[5][6] The basis for subject matter jurisdiction in this case is the same as that in Sandy Lake I, and thus the second element of issue preclusion is met. Sandy Lake has characterized its claims as a “direct challenge to the regulation,” but it has not identified any law that would allow it to bring such a challenge.FN4 To the extent counts one, five, and six are cognizable, they must be pursued under the APA. The APA limits nonstatutory judicial review to “final agency action,” 5 U.S.C. § 704, and the only possible final agency action here is the denial of a secretarial election. Accordingly, the district court decided the precise issue in Sandy Lake I when it held that Sandy Lake had “failed to exhaust its administrative remedies and this Court lacks subject matter jurisdiction over [Sandy Lake's] claims that relate to the requested IRA election.” Sandy Lake I at *4.


*4 [7][8] Sandy Lake also disputes the fourth element, arguing that the dismissal without prejudice in Sandy Lake I did not constitute a final judgment on the merits. Although dismissal for lack of subject matter jurisdiction does not adjudicate the merits of the claims asserted, it does adjudicate the court's jurisdiction. See Kulinski v. Medtronic Bio–Medicus, Inc., 112 F.3d 368, 373 (8th Cir.1997) (holding that the complaint's dismissal without prejudice for lack of subject matter jurisdiction would preclude plaintiff from bringing another claim on the same jurisdictional basis, but did not preclude “the same claim under a different theory and jurisdictional basis”); see also McCarney v. Ford Motor Co., 657 F.2d 230, 233 (8th Cir.1981) (“[A] decision to dismiss based on any of the doctrines under the justiciability heading should preclude relitigation of the same justiciability issue but not a second suit on the same claim even if arising out of the identical set of facts.”). Accordingly, Sandy Lake may reassert the same claims that it alleged in Sandy Lake I, but only after it exhausts its administrative remedies. The dismissal of the complaint thus constitutes a “valid and final judgment” sufficient to bar Sandy Lake from relitigating the issue of subject matter jurisdiction. See Robinette, 476 F.3d at 589 (“ ‘[F]inality’ in the context of issue preclusion may mean little more than that the litigation of a particular issue has reached such a stage that a court sees no really good reason for permitting it to be litigated again.” (quoting John Morrell & Co. v. Local Union 304A of the United Food & Commercial Workers, 913 F.2d 544, 563 (8th Cir.1990))); 18 James Wm. Moore et al., Moore's Federal Practice § 132.03[5][c] (3d ed. 2013) (“[A] second complaint cannot command a second consideration of the same jurisdictional claim.”).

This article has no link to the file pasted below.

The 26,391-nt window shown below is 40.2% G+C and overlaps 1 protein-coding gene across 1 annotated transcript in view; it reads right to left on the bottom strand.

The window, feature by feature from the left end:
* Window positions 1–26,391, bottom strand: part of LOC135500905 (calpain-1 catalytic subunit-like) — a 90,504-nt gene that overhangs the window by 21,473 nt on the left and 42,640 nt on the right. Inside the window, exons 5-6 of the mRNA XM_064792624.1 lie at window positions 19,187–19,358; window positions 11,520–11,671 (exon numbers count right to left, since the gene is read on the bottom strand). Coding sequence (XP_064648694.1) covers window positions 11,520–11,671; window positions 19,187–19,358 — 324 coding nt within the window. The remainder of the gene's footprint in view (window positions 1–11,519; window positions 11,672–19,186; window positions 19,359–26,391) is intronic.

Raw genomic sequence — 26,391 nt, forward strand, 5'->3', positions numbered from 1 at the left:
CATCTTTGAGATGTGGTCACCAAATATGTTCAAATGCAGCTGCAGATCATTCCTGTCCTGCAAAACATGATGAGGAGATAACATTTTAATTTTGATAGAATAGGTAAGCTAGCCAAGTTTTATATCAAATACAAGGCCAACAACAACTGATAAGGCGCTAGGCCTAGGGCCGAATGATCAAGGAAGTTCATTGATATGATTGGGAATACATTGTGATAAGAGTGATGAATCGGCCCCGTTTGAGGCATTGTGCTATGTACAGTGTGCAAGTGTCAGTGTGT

[9] Because the district court previously had adjudicated the issue of subject matter jurisdiction and Sandy Lake did not appeal from that decision or exhaust its administrative remedies, we do not reach the merits of Sandy Lake's appeal. We also do not pass judgment on whether the district court's decision in Sandy Lake I was correct, for “issue preclusion prevents relitigation of wrong decisions just as much as right ones.” Ginters v. Frazier, 614 F.3d 822, 830 (8th Cir.2010) (Colloton, J., dissenting) (citing Clark v. Clark, 984 F.2d 272, 273 (8th Cir.1993)). We affirm, modifying the dismissal to be without prejudice. We deny the motion of the Mille Lacs Band of Ojibwe for leave to file an amicus brief and appendix.


FN1. Kevin Washburn is substituted for his predecessor, Larry Echo Hawk, pursuant to Federal Rule of Appellate Procedure 43(c)(2).


FN2. The Honorable P.K. Holmes, III, Chief Judge, United States District Court for the Western District of Arkansas, sitting by designation.


FN3. The Honorable Donovan W. Frank, United States District Judge for the District of Minnesota.


FN4. Count one alleges a violation of the IRA. Although the IRA provides that “[a]ctions to enforce the provisions of this section may be brought in the appropriate Federal district court[,]” 25 U.S.C. § 476(d)(2), the IRA does not authorize a facial challenge to the regulation. Likewise, Sandy Lake has not cited any law that might allow count six—its breach of trust action—to stand alone. See Gros Ventre Tribe v. United States, 469 F.3d 801, 809–10 (9th Cir.2006) (gathering cases and noting that the government's obligation of trust in its dealings with Indian tribes “does not impose a duty on the government to take action beyond complying with generally applicable statutes and regulations”).


C.A.8 (Minn.),2013.

Sandy Lake Band of Mississippi Chippewa v. U.S.

--- F.3d ----, 2013 WL 2149908 (C.A.8 (Minn.))